Saturday, November 29, 2014


Juliet Waldron

Today, I was in the kitchen hand-washing mugs and scrubbing pots. Hot water came from the tap and a nice container of blue Dawn (c) sat by the sink. As I washed, I felt slightly put out. Always some darn mess to clear up! If you cook at home, you clean-up at home, and because we are mostly stay-at-home eaters. That's our daily reality.

The water was hot, the sponge was clean. (I've got a thing about laundering sponges every other day so they don't inadvertently become hosts for exactly the bugs you're trying to wash away.)  The task was not really unpleasant. I'd already cleared away the grease from a frying pan with a paper towel and put that into the trash.

I've a habit of turning the water off and then turning it back on again as I repeat the cycle of wash and rinse. I reached to close the faucet with one hand, and, with the other, set a clean pot to drain in the rack.

As I did this, I abruptly realized how lucky I am that this clean--potable, actually--water just emerges from the faucet simply because I turn the handle.  I can ask that it arrive ready heated to the temperature I desire. If I drink from the cold tap, it won't taste that terrific and probably isn't, long term, that good for my gut, but even without filtering, it's not going to give me cholera or dysentery. I live in one of the places on this planet that provides this luxury, this despite the fact that in my well-to-do town, we're  considred pretty much po ' folks.

Thinking over the images I've seen of women and girls trudging hot, dusty miles every day lugging heavy sloshing pots in order to supply the bare minimum need, I thanked my stars that I was washing dishes in a fine stainless steel sink with plenty of hot water issuing from the tap.  And although I've been washing up since I was a little kid--in this life, it appears that "doing the dishes" is an unvarying part of my destiny--for the first time, I felt a real change of heart, an attitude adjustment at a deep level.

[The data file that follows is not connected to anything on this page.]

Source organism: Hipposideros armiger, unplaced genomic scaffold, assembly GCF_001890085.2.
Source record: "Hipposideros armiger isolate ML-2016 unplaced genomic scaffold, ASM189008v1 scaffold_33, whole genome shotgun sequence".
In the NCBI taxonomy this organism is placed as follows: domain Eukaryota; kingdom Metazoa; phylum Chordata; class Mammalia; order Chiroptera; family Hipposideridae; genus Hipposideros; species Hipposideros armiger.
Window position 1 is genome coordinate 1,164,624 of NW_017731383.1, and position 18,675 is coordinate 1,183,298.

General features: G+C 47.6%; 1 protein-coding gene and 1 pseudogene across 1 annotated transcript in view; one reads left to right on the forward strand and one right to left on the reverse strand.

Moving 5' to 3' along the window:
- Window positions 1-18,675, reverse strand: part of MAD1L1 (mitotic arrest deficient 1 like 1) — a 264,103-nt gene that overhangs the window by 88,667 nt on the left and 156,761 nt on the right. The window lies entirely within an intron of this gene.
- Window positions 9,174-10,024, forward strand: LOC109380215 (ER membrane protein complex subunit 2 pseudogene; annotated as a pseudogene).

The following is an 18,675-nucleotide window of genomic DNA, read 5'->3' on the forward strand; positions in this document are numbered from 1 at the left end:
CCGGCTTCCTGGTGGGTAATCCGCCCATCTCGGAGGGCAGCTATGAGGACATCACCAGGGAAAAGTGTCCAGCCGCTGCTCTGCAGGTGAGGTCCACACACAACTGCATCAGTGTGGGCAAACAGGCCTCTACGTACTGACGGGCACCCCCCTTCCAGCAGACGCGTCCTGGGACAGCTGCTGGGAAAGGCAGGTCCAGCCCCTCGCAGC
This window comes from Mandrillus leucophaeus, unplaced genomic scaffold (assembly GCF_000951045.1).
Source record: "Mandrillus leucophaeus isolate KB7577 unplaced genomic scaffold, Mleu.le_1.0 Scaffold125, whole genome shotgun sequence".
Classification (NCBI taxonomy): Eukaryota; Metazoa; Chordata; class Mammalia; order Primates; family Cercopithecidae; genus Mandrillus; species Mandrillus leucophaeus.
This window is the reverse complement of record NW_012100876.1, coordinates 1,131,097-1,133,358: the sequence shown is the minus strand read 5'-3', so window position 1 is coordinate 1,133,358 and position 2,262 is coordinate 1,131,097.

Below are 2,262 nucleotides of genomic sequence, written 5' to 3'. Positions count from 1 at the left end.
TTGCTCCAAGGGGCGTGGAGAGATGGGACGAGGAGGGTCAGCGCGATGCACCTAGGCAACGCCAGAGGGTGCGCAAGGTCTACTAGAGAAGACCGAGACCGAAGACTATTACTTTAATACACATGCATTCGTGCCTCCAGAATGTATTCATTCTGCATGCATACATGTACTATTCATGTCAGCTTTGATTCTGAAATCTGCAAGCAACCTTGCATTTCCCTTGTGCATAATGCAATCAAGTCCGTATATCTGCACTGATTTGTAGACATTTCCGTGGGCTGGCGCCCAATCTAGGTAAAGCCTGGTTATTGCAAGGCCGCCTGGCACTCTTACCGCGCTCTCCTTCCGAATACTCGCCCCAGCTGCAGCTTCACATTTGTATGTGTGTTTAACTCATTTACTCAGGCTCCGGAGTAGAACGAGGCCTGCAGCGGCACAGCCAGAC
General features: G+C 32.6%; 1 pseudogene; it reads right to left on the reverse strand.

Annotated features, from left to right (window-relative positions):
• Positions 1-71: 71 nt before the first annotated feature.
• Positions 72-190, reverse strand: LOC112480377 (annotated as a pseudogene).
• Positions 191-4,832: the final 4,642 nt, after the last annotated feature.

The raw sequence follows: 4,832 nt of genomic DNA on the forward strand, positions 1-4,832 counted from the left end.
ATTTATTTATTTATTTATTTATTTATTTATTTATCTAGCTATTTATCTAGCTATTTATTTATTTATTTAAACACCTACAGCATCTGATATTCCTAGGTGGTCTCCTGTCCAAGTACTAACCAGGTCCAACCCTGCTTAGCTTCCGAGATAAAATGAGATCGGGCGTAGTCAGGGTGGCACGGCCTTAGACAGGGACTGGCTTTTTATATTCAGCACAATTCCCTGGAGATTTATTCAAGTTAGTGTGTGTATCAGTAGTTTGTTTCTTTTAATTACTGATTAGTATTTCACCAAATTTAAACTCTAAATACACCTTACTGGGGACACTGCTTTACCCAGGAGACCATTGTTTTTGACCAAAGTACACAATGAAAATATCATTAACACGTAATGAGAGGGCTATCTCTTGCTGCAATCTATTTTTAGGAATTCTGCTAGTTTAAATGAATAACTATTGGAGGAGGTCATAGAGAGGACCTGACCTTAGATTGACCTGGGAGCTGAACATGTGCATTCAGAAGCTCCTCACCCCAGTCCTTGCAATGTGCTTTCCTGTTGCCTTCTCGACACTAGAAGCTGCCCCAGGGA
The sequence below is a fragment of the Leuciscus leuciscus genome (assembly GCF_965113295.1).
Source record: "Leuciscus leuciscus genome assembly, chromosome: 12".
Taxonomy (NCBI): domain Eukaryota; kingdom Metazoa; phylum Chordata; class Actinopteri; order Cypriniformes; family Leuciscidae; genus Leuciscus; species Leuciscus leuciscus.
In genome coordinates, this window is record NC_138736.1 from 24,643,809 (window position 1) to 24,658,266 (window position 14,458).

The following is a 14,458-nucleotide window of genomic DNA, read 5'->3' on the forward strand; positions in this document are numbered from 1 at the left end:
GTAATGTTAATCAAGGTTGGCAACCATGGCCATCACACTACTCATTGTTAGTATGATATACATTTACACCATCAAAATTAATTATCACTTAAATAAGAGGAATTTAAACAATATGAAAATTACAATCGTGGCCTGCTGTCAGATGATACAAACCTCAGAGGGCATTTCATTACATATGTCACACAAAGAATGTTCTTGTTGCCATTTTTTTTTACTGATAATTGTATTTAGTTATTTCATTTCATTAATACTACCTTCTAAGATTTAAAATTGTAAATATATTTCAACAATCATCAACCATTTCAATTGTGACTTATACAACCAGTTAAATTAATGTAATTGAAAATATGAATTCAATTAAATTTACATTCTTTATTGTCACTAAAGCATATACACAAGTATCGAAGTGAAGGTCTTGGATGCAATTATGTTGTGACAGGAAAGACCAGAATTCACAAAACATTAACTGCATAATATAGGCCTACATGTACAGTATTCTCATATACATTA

From now on, I'll give thanks for the good fortune I enjoy, while I--ever so effortlessly--wash those daily dishes.


~Juliet Waldron

Historical Novels ~
Mozart's Wife ~ 18th C Vienna
Roan Rose ~ Wars of Roses
Genesee ~ American Revolution
Black Magic ~ Paranormal

and many others


  1. It's amazing what we take for granted. Something as simple as water is a luxury many don't afford. Thanks for sharing and giving me something else to be thankful for.

  2. I thought of this when I was writing the Egypt books and even back then, the river was polluted. People drank beer because the water made them ill. We are fortunate.

  3. Yes, we're very fortunate to have our modern conveniences!

  4. Even though I have my trusty dishwasher, I find I enjoy washing most dishes by hand! Yes, aren't we fortunate to have running water? It's so easy to take these things for granted.

  5. Hi Juliet,
    Great blog. Yes, we have a lot to be thankful for. When I was a kid we had running cold water from the tap, but not hot water. It would have been a nightmare lugging water in buckets from the well or a river. I use this situation quite often in my historical romances. Oh, and chopping the wood for the fire/stove too.



  6. Amazing how we take such things for granted. It's hard to believe, but true, that in some parts of the world there are places where such modern amenities are only to be imagined.

  7. I use dish washing time as meditation time, and yes we really are most fortunate to have water 'on tap'.


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